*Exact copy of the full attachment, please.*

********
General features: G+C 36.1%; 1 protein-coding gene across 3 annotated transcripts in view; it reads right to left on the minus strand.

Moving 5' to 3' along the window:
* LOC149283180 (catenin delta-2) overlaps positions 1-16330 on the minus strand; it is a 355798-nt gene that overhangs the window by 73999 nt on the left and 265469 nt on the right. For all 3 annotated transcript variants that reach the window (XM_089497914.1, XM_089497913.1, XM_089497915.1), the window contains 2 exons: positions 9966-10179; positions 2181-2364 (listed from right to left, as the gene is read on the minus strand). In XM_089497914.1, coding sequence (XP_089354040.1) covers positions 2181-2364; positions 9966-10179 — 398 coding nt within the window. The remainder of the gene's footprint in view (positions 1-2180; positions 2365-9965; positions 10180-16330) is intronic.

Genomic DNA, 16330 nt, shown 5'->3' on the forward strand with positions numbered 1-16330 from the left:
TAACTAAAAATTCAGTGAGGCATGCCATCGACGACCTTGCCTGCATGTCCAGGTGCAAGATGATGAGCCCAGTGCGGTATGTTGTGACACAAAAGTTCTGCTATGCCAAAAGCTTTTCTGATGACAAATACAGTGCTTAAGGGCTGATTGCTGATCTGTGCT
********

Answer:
General features: G+C 36.1%; 1 protein-coding gene across 3 annotated transcripts in view; it reads right to left on the minus strand.

Moving 5' to 3' along the window:
* LOC149283180 (catenin delta-2) overlaps positions 1-16330 on the minus strand; it is a 355798-nt gene that overhangs the window by 73999 nt on the left and 265469 nt on the right. For all 3 annotated transcript variants that reach the window (XM_089497914.1, XM_089497913.1, XM_089497915.1), the window contains 2 exons: positions 9966-10179; positions 2181-2364 (listed from right to left, as the gene is read on the minus strand). In XM_089497914.1, coding sequence (XP_089354040.1) covers positions 2181-2364; positions 9966-10179 — 398 coding nt within the window. The remainder of the gene's footprint in view (positions 1-2180; positions 2365-9965; positions 10180-16330) is intronic.

Genomic DNA, 16330 nt, shown 5'->3' on the forward strand with positions numbered 1-16330 from the left:
TAACTAAAAATTCAGTGAGGCATGCCATCGACGACCTTGCCTGCATGTCCAGGTGCAAGATGATGAGCCCAGTGCGGTATGTTGTGACACAAAAGTTCTGCTATGCCAAAAGCTTTTCTGATGACAAATACAGTGCTTAAGGGCTGATTGCTGATCTGTGCT